To complete the end to end, install Synology Photos from your mobile OS’ store. I am making the assumption that there is knowledge of Synology Quickconnect or it has already been configured.

That’s it. It took me only a few minutes and I was ready to go.

Getting Started

Opening up the interface on a desktop shows a simple, minimalist interface. By default it launches in folder view which gives you a Windows Explorer like left side bar.

The header gives you option to change from Photos, Albums and Sharing (Shared with me, Shared with others).

At the top right there are five icons:

  • Change thumbnail size
  • Upload files
  • Create folder
  • Sort
  • Change to timeline view
  • Filter

Synology Photo also has a global search option for your photos.

Changing it to Timeline view will bring something akin to the Google Photo view. It is familiar and really requires no relearning to transition.

Synology Photos


In Use

If you are intending to transition across to using Synology Photo for your photo backup, then the Synology Photos app is an essential.

Once you have logged into your Synology NAS from the app, you can then configure it to automatically backup any photos on your device. It is important to note that if you have 2FA turned on (why not if you don’t??), you will want to tell the app that it is a trusted device so backups can work seamlessly.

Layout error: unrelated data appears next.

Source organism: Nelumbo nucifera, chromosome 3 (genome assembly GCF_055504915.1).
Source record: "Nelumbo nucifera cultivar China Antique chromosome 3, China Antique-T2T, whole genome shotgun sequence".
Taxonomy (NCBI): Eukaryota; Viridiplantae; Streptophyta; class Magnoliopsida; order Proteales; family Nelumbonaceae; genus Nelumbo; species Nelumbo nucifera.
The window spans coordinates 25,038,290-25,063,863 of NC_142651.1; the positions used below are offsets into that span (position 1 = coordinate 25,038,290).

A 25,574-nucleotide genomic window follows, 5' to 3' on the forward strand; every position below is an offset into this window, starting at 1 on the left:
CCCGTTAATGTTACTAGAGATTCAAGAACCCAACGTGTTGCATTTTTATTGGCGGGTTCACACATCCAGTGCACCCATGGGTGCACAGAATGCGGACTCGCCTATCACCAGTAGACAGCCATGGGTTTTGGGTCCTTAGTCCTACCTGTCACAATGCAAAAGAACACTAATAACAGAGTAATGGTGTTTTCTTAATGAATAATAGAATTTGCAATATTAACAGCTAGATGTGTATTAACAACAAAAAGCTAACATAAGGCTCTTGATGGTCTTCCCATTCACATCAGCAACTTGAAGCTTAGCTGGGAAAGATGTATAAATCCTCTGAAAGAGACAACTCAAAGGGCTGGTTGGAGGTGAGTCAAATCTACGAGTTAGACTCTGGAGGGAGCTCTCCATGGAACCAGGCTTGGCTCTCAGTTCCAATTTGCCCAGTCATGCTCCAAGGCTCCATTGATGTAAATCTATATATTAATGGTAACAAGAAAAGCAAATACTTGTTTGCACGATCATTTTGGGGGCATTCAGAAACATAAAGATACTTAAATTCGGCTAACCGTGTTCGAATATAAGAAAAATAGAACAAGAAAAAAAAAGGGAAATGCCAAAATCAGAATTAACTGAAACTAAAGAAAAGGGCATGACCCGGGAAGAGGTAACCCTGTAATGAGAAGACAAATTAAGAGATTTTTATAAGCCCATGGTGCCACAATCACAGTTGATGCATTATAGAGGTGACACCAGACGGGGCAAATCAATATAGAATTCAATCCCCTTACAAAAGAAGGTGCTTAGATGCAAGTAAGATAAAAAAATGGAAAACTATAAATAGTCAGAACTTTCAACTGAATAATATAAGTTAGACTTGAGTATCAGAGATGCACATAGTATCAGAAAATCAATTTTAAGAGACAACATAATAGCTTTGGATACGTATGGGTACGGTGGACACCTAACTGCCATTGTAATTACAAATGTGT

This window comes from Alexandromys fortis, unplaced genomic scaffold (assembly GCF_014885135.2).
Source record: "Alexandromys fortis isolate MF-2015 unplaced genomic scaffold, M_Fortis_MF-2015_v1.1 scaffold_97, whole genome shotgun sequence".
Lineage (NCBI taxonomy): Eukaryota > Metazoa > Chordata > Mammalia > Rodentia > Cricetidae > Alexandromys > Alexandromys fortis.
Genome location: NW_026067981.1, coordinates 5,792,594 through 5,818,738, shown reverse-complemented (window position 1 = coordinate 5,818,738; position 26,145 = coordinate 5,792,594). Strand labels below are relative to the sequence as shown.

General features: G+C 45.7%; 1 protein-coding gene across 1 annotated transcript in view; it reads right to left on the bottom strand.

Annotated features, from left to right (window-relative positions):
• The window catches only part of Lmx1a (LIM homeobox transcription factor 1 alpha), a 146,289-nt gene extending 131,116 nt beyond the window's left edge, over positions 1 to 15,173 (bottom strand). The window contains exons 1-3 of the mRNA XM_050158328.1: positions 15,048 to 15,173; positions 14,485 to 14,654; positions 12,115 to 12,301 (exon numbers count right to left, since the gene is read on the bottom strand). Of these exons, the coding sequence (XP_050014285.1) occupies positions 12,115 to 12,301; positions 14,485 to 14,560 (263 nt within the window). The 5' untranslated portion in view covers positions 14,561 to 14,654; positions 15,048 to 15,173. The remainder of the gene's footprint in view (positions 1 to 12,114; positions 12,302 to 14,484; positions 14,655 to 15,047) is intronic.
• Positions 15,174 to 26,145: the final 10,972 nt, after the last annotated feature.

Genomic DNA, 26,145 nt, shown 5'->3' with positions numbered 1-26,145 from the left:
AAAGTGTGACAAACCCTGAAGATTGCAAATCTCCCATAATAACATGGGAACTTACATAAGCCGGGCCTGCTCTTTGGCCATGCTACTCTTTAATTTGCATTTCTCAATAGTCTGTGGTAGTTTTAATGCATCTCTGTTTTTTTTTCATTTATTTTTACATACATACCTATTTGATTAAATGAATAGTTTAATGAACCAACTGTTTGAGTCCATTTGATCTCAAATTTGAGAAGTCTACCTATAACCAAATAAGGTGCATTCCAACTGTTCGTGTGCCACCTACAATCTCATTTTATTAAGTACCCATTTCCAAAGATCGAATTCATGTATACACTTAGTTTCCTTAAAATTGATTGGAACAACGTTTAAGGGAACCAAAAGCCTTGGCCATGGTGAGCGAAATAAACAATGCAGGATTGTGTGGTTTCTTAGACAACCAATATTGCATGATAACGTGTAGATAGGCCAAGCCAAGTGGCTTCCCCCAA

I live fired my testing by uploading all 2500+ photos on my camera roll through the Synology Photos app. It was as simple as telling the app the source, destination and how to handle duplicate files. A key feature that was missing when I messed with DS Photos was some help to seed the initial backup. With the Synology Photos app, there is now a “Sleep Time Backup” mode which can be enabled when:

  • Connected to Wi-Fi
  • Connected to charger
  • Do not exit the app

When the Sleep Time Backup mode is enabled, the screen will go dark but unlocked to facilitate the upload. My 2500 odd photos took about 7 hours to complete uploading, with the last 47 photos in particular taking a while to complete.

As your photos are uploading into your NAS, they will start to appear in the Synology Photos portal.